Boris Johnson is considering offering NATO a deployment of another 900 troops to Estonia – doubling the size of the British force in the Baltic state – as tension continues to mount in the region.
Downing Street has announced that the British Prime Minister is considering the “biggest offer possible” to protect NATO allies in Eastern Europe.
Estonia is a member of NATO – the West’s mutual defense pact – unlike Ukraine, which has been partially surrounded by Russian tanks and around 100,000 troops in recent weeks, sparking speculation about an invasion by Moscow.
Downing Street said Britain could send jets, warships and military specialists to NATO allies in the region in the coming days to bolster Europe’s borders “in the face of rising of Russian aggression.
British officials will be sent to Brussels to discuss the potential offer with NATO next week, with ministers discussing military options on Monday.
A European official described the idea of Western countries increasing their forces in Eastern Europe as a “purely defensive” mechanism to reassure NATO allies, rather than a direct threat to Putin’s Russia. “These are not substantial combat forces, they do not compare to the current constitution of Russia.”
French President Emmanuel Macron has already offered to send hundreds of troops to Romania if requested by NATO, as part of the alliance’s “enhanced forward presence” program to protect its Eastern European members. .
“I know that the security situation is currently worrying on the eastern flank of Europe,” French Defense Minister Florence Parly said Thursday in Bucharest, reiterating Macron’s offer. A French military mission arrived in Romania the same day to prepare for the possible deployment.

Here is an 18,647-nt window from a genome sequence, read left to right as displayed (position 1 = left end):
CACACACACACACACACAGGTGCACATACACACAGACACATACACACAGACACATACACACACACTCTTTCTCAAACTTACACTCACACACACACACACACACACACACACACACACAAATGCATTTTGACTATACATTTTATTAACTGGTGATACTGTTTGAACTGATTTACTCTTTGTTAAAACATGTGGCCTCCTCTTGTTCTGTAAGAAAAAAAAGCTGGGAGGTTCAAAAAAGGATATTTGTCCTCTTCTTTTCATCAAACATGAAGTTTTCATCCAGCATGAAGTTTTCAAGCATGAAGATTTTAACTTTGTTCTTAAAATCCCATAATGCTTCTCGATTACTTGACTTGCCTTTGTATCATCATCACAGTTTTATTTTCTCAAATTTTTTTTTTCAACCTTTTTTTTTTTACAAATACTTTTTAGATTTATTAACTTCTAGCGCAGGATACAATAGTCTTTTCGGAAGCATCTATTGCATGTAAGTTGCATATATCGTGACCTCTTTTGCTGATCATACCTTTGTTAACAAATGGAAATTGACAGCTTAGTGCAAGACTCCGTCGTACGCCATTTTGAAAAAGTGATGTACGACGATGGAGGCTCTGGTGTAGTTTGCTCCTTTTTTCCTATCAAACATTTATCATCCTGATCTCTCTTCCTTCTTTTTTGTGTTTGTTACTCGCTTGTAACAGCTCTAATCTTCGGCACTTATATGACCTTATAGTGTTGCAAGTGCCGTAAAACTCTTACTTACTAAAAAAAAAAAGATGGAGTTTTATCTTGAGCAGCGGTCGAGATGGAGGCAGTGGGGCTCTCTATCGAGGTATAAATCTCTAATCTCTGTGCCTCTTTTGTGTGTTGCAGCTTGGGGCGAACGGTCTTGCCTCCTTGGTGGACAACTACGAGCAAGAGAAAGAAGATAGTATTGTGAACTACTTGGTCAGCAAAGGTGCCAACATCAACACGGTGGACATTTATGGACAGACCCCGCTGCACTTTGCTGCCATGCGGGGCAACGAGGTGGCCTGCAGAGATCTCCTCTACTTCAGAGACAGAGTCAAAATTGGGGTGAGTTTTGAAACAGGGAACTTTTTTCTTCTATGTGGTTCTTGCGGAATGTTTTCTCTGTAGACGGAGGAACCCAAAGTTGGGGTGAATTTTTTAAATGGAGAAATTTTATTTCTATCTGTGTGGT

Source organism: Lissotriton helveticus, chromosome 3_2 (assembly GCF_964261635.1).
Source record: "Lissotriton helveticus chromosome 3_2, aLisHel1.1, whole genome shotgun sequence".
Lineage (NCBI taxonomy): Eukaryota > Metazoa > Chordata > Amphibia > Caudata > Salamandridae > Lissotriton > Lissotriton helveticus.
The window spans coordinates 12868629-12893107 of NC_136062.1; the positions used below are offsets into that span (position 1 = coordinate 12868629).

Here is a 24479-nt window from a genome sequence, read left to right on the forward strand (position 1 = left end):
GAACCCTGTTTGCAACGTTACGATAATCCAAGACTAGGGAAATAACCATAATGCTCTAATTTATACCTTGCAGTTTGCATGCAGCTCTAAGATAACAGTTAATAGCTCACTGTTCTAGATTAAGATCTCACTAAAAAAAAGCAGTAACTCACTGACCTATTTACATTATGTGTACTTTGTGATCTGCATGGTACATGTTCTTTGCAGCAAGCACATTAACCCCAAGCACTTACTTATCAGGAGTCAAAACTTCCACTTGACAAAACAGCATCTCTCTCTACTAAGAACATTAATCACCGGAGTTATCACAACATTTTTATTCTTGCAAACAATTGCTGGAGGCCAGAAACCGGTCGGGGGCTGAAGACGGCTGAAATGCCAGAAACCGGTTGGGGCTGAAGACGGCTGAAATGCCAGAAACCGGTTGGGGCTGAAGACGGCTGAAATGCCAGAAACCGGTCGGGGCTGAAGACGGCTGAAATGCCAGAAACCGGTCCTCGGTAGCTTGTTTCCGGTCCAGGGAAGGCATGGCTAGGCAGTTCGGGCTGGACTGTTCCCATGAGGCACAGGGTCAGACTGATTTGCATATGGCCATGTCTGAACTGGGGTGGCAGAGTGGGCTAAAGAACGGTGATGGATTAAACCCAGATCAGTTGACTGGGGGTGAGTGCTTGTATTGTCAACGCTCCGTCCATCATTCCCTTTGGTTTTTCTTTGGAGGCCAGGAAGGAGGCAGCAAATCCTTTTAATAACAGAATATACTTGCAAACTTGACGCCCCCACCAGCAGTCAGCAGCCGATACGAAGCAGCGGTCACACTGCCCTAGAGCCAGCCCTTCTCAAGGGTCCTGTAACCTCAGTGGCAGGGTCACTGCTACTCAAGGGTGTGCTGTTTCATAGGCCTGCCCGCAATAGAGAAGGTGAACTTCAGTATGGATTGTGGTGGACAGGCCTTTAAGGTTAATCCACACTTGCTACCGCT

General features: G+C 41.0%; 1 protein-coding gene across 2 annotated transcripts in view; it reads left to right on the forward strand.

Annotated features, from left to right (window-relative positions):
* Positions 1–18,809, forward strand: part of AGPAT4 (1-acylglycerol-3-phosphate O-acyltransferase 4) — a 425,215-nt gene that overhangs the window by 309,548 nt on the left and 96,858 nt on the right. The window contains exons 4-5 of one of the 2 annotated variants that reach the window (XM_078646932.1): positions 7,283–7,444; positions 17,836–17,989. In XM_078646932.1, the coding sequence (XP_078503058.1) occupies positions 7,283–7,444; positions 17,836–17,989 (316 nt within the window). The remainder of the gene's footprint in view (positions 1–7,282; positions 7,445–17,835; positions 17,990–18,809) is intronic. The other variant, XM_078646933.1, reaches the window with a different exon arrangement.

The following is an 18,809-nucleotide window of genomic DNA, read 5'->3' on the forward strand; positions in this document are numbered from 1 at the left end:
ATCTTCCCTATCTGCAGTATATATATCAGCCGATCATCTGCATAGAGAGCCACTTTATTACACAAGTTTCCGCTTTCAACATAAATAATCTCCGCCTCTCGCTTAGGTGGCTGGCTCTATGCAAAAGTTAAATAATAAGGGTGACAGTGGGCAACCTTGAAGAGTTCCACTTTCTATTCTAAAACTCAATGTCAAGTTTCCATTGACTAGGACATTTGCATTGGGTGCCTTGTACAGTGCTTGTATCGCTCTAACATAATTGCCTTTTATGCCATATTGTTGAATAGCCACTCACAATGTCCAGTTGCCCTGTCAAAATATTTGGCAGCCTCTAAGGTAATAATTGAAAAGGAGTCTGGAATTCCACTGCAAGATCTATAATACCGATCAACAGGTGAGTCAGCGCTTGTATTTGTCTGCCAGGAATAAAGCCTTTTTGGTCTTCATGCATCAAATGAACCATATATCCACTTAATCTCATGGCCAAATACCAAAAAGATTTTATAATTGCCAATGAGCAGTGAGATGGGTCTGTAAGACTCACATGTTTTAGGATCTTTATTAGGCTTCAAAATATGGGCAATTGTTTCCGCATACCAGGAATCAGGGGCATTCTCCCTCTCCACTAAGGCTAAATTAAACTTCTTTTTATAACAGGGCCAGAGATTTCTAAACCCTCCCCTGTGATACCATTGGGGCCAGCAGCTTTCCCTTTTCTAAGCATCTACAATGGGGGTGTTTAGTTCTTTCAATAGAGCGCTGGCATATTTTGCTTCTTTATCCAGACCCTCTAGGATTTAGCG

France and other NATO members have also increased their presence in the Black Sea in recent months. “We are witnessing a policy of refusing access from Russia,” said a French diplomat. “They’re using Crimea as a kind of permanent aircraft carrier.”
Johnson is also looking to speak with Vladimir Putin, the Russian president, in the coming days. The Prime Minister, who is at the center of a domestic political storm over “turnout”, is due to visit Eastern Europe next week.
A second trip is scheduled for early February for Johnson to meet fellow NATO members, although the location is yet to be confirmed.
On Monday, Britain’s Foreign Office is expected to announce a toughening of its sanctions regime – to allow the UK to target Russian interests – although officials have yet to release details.
Johnson said the potential deployment of more troops to Estonia would send a “clear message” to the Kremlin.
“We will not tolerate their destabilizing activity and we will always stand with our NATO allies in the face of Russian hostility,” he said.
“If President Putin chooses the path of bloodshed and destruction, it will be a tragedy for Europe. Ukraine must be free to choose its own future.
Downing Street said Johnson still believed in the importance of continuing diplomatic efforts at the same time.
The Prime Minister asked Foreign Secretary Liz Truss and Defense Secretary Ben Wallace to prepare to travel to Moscow for talks with their counterparts. “They will be asked to improve relations with President Putin’s government and encourage de-escalation,” Downing Street said. Wallace will also hold meetings with allies in Hungary, Slovenia and Croatia in the coming week.
Sir Tony Radakin, the Chief of the Defense Staff, will brief cabinet ministers on Tuesday on the situation in Ukraine.
The current British presence in Eastern Europe includes 900 troops in Estonia, 100 in Ukraine and 150 in Poland.
Downing Street said the aircraft carrier HMS Prince of Wales was ready to move “within hours” if needed.
Talks on the situation in Ukraine will take place on Monday at the UN Security Council in New York.